I've used SE and SO, only to ask questions to which I didn't know the answer.
But there may be another way to ask questions:
- From a text book or other canonical reference (History, C++, etc., depending on the site)
- Find (a large number of) facts/statements which are not already topics on the SE site
- Rephrase them in the form of questions, post the questions on the site, and answer them yourself if nobody else does
May I ask:
- Does this ever happen, do people sometimes try to do this, on SE sites?
- If doing so allowed (welcomed), or forbidden (discouraged), on sites that you know?
- If it's forbidden then on what grounds, what's the close reason?
- Or do you allow the questions because they're on-topic, but suspend the user for "consistently low quality questions over time"?
On the one hand you could maybe argue it's on-topic -- that part of the purpose of SE is to become a Wiki in Q&A format -- and that these topics help users study the subject.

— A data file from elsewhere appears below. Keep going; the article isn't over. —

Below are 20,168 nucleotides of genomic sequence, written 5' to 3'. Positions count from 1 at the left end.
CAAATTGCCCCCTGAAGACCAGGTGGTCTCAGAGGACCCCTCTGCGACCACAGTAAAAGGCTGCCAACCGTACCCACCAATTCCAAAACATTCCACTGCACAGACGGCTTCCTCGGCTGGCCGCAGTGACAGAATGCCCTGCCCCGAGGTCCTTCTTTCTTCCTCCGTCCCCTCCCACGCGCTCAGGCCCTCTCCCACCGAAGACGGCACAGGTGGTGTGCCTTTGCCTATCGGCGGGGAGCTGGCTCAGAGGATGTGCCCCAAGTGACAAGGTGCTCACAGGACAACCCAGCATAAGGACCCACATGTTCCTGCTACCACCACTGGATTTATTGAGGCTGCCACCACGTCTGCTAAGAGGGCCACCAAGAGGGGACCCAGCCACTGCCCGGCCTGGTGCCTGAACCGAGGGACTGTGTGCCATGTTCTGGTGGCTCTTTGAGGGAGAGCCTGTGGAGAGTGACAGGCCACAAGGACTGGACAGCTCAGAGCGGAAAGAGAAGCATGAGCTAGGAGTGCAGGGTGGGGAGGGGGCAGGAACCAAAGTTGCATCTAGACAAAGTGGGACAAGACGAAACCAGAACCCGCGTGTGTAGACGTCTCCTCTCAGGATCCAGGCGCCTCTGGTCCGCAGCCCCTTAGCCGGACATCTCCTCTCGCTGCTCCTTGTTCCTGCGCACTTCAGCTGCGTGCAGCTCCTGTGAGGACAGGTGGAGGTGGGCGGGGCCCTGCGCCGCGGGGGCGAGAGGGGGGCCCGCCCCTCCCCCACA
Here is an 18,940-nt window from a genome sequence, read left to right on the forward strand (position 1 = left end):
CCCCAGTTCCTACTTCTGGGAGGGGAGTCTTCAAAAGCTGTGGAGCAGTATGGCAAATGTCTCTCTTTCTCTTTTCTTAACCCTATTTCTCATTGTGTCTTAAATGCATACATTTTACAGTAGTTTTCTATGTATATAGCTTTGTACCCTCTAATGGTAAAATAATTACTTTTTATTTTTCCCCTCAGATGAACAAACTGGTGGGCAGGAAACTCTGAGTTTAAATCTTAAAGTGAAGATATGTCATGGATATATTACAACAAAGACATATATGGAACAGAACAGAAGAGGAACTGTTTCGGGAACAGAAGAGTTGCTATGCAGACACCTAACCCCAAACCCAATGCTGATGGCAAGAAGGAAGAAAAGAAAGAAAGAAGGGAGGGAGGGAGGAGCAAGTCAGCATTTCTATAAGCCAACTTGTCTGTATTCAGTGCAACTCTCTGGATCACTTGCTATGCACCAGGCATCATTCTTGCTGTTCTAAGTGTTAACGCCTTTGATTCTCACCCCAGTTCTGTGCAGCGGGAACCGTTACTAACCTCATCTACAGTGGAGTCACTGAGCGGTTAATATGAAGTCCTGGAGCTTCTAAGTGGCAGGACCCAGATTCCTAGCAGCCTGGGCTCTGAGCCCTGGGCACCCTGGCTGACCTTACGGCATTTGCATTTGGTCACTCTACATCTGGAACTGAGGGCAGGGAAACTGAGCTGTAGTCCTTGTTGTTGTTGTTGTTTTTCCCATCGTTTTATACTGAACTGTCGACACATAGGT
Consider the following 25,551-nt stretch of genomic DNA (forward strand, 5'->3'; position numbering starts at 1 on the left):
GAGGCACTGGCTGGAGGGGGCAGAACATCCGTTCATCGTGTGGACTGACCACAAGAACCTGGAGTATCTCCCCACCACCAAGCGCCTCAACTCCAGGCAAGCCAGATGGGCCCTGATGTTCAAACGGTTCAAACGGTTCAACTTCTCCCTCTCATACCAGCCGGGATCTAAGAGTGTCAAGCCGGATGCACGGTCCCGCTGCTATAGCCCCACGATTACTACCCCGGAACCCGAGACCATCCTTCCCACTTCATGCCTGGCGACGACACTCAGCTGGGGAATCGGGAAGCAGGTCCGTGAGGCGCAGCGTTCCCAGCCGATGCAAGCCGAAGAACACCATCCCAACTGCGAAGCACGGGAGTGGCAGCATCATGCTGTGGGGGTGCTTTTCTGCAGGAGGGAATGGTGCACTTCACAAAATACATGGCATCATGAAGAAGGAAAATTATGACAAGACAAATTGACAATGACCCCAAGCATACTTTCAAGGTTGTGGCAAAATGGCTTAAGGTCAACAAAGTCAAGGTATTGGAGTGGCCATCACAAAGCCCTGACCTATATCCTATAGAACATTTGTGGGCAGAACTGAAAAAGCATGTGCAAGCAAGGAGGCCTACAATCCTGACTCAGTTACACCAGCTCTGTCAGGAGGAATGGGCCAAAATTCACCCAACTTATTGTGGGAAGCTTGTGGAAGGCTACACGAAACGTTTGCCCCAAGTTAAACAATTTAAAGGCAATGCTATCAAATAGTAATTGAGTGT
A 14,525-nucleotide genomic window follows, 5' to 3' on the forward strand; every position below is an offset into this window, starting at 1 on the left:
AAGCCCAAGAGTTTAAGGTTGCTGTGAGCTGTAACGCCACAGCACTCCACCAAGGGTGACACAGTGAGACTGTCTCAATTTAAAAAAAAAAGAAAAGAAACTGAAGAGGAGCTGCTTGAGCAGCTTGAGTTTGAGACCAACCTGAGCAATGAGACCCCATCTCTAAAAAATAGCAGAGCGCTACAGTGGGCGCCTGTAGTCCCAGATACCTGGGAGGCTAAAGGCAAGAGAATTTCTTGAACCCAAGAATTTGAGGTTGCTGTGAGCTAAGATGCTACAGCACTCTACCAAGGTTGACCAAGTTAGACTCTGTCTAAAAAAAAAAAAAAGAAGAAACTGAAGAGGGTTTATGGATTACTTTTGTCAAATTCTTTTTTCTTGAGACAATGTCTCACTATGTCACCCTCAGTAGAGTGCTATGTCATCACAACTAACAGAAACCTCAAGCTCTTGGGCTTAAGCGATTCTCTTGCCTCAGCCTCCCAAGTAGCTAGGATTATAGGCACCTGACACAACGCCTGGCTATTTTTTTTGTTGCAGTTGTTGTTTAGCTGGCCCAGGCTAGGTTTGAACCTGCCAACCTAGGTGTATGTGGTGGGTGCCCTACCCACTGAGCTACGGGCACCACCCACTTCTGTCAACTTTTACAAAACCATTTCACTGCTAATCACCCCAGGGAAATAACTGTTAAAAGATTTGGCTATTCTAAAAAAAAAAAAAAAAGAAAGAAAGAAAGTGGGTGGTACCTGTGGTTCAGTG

On the other hand these topics may be kind of tedious or mechanical, and miss the point of a Q&A site where you can hope that genuine human experts will address "practical, answerable questions based on actual problems that you face".
Edit to add -- I don't think this is a duplicate of this meta-topic:
That's primarily about whether you're allowed to answer your own, on-topic questions.
This is primarily about whether you may generate an unlimited number of "on-topic" questions, by rephrasing (or referencing in the form of a question) the many statements in text-books.